Metastatic epidural spinal cord compression is the third most common cause of adult compressive myelopathy, after acute trauma and degenerative etiologies. In individuals with systemic cancer it is one of the most common neurologic complications, following the brain parenchymal metastases. Epidural spinal cord compression can be caused by metastases from most primary malignancies. Solid tumors of the lung, breast, prostate and kidney, lymphoma and sarcoma, however, have a higher predisposition for spinal metastases.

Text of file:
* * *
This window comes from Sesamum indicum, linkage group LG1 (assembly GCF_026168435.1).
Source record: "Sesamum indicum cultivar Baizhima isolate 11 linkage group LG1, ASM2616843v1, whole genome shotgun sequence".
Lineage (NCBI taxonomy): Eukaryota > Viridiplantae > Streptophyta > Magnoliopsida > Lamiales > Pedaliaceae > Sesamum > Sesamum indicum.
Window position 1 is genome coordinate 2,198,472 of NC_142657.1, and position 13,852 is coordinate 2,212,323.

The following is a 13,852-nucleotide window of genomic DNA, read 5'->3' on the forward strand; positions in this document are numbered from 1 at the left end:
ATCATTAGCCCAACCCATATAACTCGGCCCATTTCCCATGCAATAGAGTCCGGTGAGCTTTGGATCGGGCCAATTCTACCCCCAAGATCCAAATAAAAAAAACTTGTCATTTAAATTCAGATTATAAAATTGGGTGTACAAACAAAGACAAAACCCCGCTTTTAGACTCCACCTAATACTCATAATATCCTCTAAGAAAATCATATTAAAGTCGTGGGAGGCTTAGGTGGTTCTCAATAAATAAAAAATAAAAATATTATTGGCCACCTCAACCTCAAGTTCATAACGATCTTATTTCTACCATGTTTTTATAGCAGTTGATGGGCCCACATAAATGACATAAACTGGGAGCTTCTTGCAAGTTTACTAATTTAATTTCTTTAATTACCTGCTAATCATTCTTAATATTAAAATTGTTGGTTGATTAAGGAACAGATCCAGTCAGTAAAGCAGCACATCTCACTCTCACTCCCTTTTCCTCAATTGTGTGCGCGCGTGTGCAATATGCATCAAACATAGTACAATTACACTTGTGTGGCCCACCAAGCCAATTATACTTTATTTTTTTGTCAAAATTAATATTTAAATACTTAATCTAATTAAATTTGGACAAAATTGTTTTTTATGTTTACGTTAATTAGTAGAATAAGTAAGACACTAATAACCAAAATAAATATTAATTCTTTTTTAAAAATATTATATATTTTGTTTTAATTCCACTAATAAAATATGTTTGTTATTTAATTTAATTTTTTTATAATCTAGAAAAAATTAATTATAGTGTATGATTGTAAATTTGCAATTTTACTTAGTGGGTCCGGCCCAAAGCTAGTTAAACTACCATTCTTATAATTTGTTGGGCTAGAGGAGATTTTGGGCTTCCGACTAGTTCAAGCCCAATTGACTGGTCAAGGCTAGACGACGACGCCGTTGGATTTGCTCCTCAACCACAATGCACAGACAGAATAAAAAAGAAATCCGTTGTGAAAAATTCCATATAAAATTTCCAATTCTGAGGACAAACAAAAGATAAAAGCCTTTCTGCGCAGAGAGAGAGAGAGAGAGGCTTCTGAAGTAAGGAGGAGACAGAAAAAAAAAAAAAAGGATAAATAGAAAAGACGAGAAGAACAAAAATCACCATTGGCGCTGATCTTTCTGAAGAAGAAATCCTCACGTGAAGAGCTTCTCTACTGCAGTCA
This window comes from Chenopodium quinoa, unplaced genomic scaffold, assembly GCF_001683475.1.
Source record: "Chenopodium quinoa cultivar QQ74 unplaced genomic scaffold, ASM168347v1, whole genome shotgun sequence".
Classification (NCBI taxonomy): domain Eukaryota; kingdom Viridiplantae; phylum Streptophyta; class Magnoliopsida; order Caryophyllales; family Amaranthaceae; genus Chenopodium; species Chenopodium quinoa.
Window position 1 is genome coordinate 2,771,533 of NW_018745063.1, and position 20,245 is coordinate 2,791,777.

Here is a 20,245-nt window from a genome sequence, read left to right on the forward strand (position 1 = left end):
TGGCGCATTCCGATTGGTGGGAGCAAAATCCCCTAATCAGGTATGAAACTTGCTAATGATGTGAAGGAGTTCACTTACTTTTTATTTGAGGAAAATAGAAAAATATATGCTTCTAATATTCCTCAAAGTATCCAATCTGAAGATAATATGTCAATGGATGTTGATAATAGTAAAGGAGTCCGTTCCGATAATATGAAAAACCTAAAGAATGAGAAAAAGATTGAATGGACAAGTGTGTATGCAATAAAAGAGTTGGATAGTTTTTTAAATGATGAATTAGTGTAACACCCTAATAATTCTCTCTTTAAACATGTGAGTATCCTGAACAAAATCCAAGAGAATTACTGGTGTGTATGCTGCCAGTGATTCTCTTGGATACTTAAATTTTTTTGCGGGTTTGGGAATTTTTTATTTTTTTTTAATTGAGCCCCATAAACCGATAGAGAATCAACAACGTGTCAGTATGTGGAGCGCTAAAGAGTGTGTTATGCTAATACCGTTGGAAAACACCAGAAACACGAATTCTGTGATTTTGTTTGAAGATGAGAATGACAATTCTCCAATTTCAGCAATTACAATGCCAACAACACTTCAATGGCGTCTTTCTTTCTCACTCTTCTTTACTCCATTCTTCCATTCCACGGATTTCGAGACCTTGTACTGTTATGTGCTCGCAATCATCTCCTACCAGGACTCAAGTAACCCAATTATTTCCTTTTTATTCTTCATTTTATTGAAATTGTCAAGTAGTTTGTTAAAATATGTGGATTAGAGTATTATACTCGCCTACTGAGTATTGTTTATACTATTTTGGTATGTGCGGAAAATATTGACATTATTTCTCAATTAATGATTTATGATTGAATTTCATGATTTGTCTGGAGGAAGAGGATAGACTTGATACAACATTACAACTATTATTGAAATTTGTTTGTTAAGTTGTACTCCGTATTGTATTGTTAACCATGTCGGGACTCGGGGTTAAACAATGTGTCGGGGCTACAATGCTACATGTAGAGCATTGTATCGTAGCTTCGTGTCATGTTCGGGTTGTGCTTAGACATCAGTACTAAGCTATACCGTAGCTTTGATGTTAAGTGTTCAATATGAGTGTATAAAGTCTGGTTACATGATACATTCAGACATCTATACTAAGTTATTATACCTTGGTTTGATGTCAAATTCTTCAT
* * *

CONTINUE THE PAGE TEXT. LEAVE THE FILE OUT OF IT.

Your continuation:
Metastases most commonly reach the epidural space from the vertebral body (85% of cases) or the intervertebral foramen (15% of cases). Hematogenous spread to the epidural space is extremely rare. Injury to the spinal cord results from mechanical injury to axons and myelin as well as from secondary vascular compromise of the spinal arteries and epidural venous plexus with resulting cord infarction and venous congestion.